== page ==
Protests in response to the killing of George Floyd by a Minneapolis police officer tore through the nation and New York City the past few days, and Queens was no exception.
Despite the ongoing coronavirus pandemic, Queens residents took the streets on Saturday and Sunday in Jackson Heights, Jamaica and Flushing Meadows Park to protest the use of excessive force with perceived impunity on people of color by the NYPD and police officers nationwide.
And the question protestors are shouting in the streets is one Queens lawmakers are going to be required to answer through legislation: how do we police the police and prevent future police killings?
“We will not be subject to the whims of random bigoted strangers and corrupt law enforcement,” State Sen. LeRoy Comrie (D-Briarwood, Cambria Heights, Hollis, Hollis Hills, Hillcrest, Jamaica, Jamaica Estates, Jamaica Hills, Kew Gardens, Laurelton, Queens Village, Rosedale, South Jamaica, Springfield Gardens, St. Albans) wrote in an email to his constituents. “We will speak out, we will protest, we will leverage our spending power, we will legislate, we will organize, and we will overcome.”
The borough was spared the kind of civil unrest seen in Brooklyn and Manhattan, where protesters clashed violently with the NYPD. Critics of the police department have blamed the NYPD for escalating the situation while others blame the protesters for the violence.
Police Commissioner Dermot Shea lauded his department’s handling of the protests in a tweet. “In no small way, I want you to know that I’m extremely proud of the way you’ve comported yourselves in the face of such persistent danger…” he wrote.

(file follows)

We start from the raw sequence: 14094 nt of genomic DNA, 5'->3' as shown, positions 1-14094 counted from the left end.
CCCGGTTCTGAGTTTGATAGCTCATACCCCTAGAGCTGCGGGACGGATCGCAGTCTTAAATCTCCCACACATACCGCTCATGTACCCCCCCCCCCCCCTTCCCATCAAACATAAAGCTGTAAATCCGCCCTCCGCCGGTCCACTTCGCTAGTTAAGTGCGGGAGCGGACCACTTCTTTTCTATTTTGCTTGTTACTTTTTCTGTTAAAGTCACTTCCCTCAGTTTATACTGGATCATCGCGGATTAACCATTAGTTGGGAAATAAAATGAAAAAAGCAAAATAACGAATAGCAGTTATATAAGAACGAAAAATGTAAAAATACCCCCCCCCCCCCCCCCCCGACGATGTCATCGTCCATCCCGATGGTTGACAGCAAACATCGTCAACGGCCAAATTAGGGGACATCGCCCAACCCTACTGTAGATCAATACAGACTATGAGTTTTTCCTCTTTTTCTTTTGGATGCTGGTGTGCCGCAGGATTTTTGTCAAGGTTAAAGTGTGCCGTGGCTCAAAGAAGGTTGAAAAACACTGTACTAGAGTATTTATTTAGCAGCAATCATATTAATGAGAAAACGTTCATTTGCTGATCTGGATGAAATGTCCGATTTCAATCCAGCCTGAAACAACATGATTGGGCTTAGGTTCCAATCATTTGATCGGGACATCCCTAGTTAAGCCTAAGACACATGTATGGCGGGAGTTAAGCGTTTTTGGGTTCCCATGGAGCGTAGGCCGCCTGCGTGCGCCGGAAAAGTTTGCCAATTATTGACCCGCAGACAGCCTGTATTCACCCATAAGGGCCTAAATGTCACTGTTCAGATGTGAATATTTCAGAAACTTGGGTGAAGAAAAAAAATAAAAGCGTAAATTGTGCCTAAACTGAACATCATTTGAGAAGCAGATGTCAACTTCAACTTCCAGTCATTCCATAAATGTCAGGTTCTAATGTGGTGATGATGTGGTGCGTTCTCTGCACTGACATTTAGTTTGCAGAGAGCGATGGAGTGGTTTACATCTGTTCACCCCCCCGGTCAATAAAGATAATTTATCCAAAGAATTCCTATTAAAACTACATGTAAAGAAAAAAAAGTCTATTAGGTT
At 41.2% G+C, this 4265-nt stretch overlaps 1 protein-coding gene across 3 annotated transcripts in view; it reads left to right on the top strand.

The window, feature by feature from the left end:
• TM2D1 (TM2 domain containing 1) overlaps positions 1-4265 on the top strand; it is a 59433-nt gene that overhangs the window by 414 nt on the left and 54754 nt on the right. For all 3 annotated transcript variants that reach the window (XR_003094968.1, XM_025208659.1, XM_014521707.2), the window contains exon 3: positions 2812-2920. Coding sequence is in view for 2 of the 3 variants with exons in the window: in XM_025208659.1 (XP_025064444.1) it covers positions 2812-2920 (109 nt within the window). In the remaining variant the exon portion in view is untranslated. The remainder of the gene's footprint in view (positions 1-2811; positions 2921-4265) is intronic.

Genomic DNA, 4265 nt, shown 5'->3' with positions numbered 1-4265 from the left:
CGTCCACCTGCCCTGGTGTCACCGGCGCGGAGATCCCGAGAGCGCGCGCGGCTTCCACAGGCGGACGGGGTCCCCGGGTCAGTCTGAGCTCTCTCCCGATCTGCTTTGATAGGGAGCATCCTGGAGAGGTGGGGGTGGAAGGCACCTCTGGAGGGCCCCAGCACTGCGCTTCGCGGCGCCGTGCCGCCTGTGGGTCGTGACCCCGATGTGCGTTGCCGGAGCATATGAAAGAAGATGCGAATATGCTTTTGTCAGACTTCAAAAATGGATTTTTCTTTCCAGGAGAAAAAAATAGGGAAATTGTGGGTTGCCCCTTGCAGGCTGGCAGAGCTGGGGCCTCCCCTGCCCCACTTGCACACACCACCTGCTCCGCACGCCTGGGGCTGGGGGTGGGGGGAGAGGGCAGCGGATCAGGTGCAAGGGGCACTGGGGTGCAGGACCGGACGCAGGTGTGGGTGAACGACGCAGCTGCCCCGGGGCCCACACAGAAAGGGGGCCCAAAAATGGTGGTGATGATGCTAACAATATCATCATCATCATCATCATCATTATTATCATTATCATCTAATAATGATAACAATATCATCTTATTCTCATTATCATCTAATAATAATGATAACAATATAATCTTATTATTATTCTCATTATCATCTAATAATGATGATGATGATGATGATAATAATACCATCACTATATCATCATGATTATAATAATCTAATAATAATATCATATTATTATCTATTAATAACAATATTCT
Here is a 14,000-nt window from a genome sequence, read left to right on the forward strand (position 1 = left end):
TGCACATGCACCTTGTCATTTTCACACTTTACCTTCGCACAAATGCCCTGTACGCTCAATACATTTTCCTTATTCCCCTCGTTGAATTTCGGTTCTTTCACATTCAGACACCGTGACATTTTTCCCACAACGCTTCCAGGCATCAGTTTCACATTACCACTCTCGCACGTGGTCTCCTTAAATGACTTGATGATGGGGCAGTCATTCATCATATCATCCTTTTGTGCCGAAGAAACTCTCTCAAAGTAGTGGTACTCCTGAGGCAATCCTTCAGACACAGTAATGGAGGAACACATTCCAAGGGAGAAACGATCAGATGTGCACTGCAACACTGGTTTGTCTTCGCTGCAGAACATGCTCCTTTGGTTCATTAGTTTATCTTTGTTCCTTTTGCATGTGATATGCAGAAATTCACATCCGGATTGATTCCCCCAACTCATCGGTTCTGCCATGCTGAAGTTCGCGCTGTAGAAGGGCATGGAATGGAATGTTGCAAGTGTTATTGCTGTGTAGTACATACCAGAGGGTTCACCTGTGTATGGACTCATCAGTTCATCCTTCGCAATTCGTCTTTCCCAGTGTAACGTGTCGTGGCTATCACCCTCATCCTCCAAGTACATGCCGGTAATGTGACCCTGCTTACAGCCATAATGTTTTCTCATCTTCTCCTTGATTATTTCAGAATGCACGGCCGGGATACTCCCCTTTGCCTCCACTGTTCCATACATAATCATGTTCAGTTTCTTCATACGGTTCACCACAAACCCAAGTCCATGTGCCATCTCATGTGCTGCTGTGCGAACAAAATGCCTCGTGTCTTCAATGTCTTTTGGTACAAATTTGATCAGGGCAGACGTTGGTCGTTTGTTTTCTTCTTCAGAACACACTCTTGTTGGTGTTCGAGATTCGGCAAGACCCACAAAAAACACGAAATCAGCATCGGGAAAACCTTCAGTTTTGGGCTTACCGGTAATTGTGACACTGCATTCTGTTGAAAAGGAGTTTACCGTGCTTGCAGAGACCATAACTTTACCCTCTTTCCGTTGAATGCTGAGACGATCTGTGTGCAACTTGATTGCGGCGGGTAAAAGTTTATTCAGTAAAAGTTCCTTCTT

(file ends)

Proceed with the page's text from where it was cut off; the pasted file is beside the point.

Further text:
As of Sunday afternoon 345 had been protesters arrested, 33 police officers injured, and 47 police vehicles vandalized citywide, according to the NYPD. The majority of the arrests took place in Manhattan and Brooklyn.
At a protest in Jamaica on Sunday afternoon which began near the Jamaica Center – Parsons/Archer subway station, NYPD officers knelt together with protesters during a moment of remembrance for victims of police violence.
“While it is important that people protest peacefully it is also important that officers call out their bad actors,” said City Council Member Adrienne Adams (D-Jamaica, Richmond Hill, Rochdale Village, South Ozone Park. Jamaica). “There must be accountability for misconduct in order to move forward with public trust.”
Assembly Member Michael G. DenDekker (D-Jackson Heights) said that there needs to be legislation that gives officers an anonymous way to report on bad officers to an independent commission or to New York State Attorney General’s office.
“That could help the department head off future issues, weed out unfit police officers, and change the culture of the NYPD,” he said. “We have to do more than simply acknowledge that an injustice was committed here; we need to work to change the structural issues that allows racism to flourish in the police department and in society at the expense of people of color.”
In a statement posted online, State Senator James Sanders Jr. (D- Laurelton, Rosedale, Springfield Gardens, Edgemere, Bayswater, Arverne, Far Rockaway) likened George Floyd’s death to Eric Garners. Garner was killed by an NYPD officer in Staten Island in 2014. The officer used a chokehold and like with Floyd, the encounter was caught on video. Both men said “I can’t breathe” before losing consciousness.
“The death of George Floyd reminds us of the inequities of the criminal justice system and how the lives of black and brown people are seen as less worthy than others,” Sanders wrote. “Yet, ironically, it is those very same people who make up the majority of essential and frontline workers, the very people who are saving the lives of so many others.”